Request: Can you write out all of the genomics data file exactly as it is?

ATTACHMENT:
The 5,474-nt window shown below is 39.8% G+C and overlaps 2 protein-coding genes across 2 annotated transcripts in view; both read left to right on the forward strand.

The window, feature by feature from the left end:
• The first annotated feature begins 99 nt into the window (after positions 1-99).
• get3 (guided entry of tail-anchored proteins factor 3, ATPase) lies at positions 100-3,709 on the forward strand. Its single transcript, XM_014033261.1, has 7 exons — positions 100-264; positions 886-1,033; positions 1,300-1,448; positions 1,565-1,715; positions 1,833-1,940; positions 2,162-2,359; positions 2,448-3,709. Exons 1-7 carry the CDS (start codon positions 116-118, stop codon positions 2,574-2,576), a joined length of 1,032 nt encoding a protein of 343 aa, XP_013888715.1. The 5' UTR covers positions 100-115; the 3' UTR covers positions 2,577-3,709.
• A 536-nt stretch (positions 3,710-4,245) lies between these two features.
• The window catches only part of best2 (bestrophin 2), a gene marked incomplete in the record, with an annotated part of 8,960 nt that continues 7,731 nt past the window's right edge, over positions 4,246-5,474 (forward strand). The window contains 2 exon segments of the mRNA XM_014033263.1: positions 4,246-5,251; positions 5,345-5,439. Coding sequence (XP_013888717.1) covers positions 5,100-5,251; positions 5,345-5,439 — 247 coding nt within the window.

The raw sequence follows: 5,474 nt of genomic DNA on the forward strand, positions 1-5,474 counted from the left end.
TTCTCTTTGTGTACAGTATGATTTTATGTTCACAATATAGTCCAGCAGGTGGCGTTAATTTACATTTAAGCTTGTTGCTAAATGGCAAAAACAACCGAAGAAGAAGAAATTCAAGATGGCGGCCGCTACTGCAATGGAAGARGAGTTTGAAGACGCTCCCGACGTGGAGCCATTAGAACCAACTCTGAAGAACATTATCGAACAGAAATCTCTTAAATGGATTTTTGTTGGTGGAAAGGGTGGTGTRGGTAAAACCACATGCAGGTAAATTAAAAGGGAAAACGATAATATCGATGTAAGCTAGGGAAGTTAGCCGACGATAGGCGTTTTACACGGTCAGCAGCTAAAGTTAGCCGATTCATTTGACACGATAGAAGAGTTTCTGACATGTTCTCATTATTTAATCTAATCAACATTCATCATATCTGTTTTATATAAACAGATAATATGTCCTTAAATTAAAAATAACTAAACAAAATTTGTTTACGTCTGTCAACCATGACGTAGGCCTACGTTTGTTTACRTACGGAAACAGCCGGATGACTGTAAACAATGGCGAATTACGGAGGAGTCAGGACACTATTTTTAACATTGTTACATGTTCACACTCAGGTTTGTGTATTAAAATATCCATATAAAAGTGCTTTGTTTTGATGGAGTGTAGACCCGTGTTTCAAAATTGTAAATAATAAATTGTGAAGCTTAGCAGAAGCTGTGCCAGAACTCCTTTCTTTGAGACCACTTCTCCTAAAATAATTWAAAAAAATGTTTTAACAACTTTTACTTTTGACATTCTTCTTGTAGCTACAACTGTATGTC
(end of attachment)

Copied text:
The 5,474-nt window shown below is 39.8% G+C and overlaps 2 protein-coding genes across 2 annotated transcripts in view; both read left to right on the forward strand.

The window, feature by feature from the left end:
• The first annotated feature begins 99 nt into the window (after positions 1-99).
• get3 (guided entry of tail-anchored proteins factor 3, ATPase) lies at positions 100-3,709 on the forward strand. Its single transcript, XM_014033261.1, has 7 exons — positions 100-264; positions 886-1,033; positions 1,300-1,448; positions 1,565-1,715; positions 1,833-1,940; positions 2,162-2,359; positions 2,448-3,709. Exons 1-7 carry the CDS (start codon positions 116-118, stop codon positions 2,574-2,576), a joined length of 1,032 nt encoding a protein of 343 aa, XP_013888715.1. The 5' UTR covers positions 100-115; the 3' UTR covers positions 2,577-3,709.
• A 536-nt stretch (positions 3,710-4,245) lies between these two features.
• The window catches only part of best2 (bestrophin 2), a gene marked incomplete in the record, with an annotated part of 8,960 nt that continues 7,731 nt past the window's right edge, over positions 4,246-5,474 (forward strand). The window contains 2 exon segments of the mRNA XM_014033263.1: positions 4,246-5,251; positions 5,345-5,439. Coding sequence (XP_013888717.1) covers positions 5,100-5,251; positions 5,345-5,439 — 247 coding nt within the window.

The raw sequence follows: 5,474 nt of genomic DNA on the forward strand, positions 1-5,474 counted from the left end.
TTCTCTTTGTGTACAGTATGATTTTATGTTCACAATATAGTCCAGCAGGTGGCGTTAATTTACATTTAAGCTTGTTGCTAAATGGCAAAAACAACCGAAGAAGAAGAAATTCAAGATGGCGGCCGCTACTGCAATGGAAGARGAGTTTGAAGACGCTCCCGACGTGGAGCCATTAGAACCAACTCTGAAGAACATTATCGAACAGAAATCTCTTAAATGGATTTTTGTTGGTGGAAAGGGTGGTGTRGGTAAAACCACATGCAGGTAAATTAAAAGGGAAAACGATAATATCGATGTAAGCTAGGGAAGTTAGCCGACGATAGGCGTTTTACACGGTCAGCAGCTAAAGTTAGCCGATTCATTTGACACGATAGAAGAGTTTCTGACATGTTCTCATTATTTAATCTAATCAACATTCATCATATCTGTTTTATATAAACAGATAATATGTCCTTAAATTAAAAATAACTAAACAAAATTTGTTTACGTCTGTCAACCATGACGTAGGCCTACGTTTGTTTACRTACGGAAACAGCCGGATGACTGTAAACAATGGCGAATTACGGAGGAGTCAGGACACTATTTTTAACATTGTTACATGTTCACACTCAGGTTTGTGTATTAAAATATCCATATAAAAGTGCTTTGTTTTGATGGAGTGTAGACCCGTGTTTCAAAATTGTAAATAATAAATTGTGAAGCTTAGCAGAAGCTGTGCCAGAACTCCTTTCTTTGAGACCACTTCTCCTAAAATAATTWAAAAAAATGTTTTAACAACTTTTACTTTTGACATTCTTCTTGTAGCTACAACTGTATGTC